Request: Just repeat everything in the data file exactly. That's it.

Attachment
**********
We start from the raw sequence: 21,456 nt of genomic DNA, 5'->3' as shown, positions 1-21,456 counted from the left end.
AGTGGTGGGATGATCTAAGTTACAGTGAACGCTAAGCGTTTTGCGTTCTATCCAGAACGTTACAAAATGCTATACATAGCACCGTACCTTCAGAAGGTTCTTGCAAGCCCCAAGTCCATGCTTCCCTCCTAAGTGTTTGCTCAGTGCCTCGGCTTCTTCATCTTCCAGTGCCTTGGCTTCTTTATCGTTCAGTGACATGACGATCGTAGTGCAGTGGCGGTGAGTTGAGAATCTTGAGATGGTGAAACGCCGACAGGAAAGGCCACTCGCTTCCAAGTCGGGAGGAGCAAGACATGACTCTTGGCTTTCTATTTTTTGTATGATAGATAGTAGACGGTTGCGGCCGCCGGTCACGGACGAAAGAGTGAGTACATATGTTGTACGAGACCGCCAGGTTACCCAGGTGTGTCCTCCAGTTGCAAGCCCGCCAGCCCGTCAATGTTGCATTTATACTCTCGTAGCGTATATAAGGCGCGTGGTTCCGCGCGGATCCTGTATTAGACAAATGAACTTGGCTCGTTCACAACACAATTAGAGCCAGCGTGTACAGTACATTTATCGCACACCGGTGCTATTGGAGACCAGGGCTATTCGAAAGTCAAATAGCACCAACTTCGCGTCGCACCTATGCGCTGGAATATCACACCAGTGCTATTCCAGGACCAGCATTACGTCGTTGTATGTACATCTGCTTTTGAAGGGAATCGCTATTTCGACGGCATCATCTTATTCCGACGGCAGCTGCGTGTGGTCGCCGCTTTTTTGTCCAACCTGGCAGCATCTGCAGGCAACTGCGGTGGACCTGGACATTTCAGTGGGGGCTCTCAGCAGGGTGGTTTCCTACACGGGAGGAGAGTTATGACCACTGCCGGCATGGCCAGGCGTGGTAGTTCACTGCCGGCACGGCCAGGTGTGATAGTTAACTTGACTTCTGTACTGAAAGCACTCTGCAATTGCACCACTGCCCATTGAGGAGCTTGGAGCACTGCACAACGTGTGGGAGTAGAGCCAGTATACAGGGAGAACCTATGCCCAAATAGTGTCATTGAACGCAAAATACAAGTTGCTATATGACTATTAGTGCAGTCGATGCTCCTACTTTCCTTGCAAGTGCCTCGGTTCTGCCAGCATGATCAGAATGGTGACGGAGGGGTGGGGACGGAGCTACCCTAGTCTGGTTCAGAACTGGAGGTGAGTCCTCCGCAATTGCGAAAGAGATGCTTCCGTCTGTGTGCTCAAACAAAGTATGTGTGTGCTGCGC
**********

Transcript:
We start from the raw sequence: 21,456 nt of genomic DNA, 5'->3' as shown, positions 1-21,456 counted from the left end.
AGTGGTGGGATGATCTAAGTTACAGTGAACGCTAAGCGTTTTGCGTTCTATCCAGAACGTTACAAAATGCTATACATAGCACCGTACCTTCAGAAGGTTCTTGCAAGCCCCAAGTCCATGCTTCCCTCCTAAGTGTTTGCTCAGTGCCTCGGCTTCTTCATCTTCCAGTGCCTTGGCTTCTTTATCGTTCAGTGACATGACGATCGTAGTGCAGTGGCGGTGAGTTGAGAATCTTGAGATGGTGAAACGCCGACAGGAAAGGCCACTCGCTTCCAAGTCGGGAGGAGCAAGACATGACTCTTGGCTTTCTATTTTTTGTATGATAGATAGTAGACGGTTGCGGCCGCCGGTCACGGACGAAAGAGTGAGTACATATGTTGTACGAGACCGCCAGGTTACCCAGGTGTGTCCTCCAGTTGCAAGCCCGCCAGCCCGTCAATGTTGCATTTATACTCTCGTAGCGTATATAAGGCGCGTGGTTCCGCGCGGATCCTGTATTAGACAAATGAACTTGGCTCGTTCACAACACAATTAGAGCCAGCGTGTACAGTACATTTATCGCACACCGGTGCTATTGGAGACCAGGGCTATTCGAAAGTCAAATAGCACCAACTTCGCGTCGCACCTATGCGCTGGAATATCACACCAGTGCTATTCCAGGACCAGCATTACGTCGTTGTATGTACATCTGCTTTTGAAGGGAATCGCTATTTCGACGGCATCATCTTATTCCGACGGCAGCTGCGTGTGGTCGCCGCTTTTTTGTCCAACCTGGCAGCATCTGCAGGCAACTGCGGTGGACCTGGACATTTCAGTGGGGGCTCTCAGCAGGGTGGTTTCCTACACGGGAGGAGAGTTATGACCACTGCCGGCATGGCCAGGCGTGGTAGTTCACTGCCGGCACGGCCAGGTGTGATAGTTAACTTGACTTCTGTACTGAAAGCACTCTGCAATTGCACCACTGCCCATTGAGGAGCTTGGAGCACTGCACAACGTGTGGGAGTAGAGCCAGTATACAGGGAGAACCTATGCCCAAATAGTGTCATTGAACGCAAAATACAAGTTGCTATATGACTATTAGTGCAGTCGATGCTCCTACTTTCCTTGCAAGTGCCTCGGTTCTGCCAGCATGATCAGAATGGTGACGGAGGGGTGGGGACGGAGCTACCCTAGTCTGGTTCAGAACTGGAGGTGAGTCCTCCGCAATTGCGAAAGAGATGCTTCCGTCTGTGTGCTCAAACAAAGTATGTGTGTGCTGCGC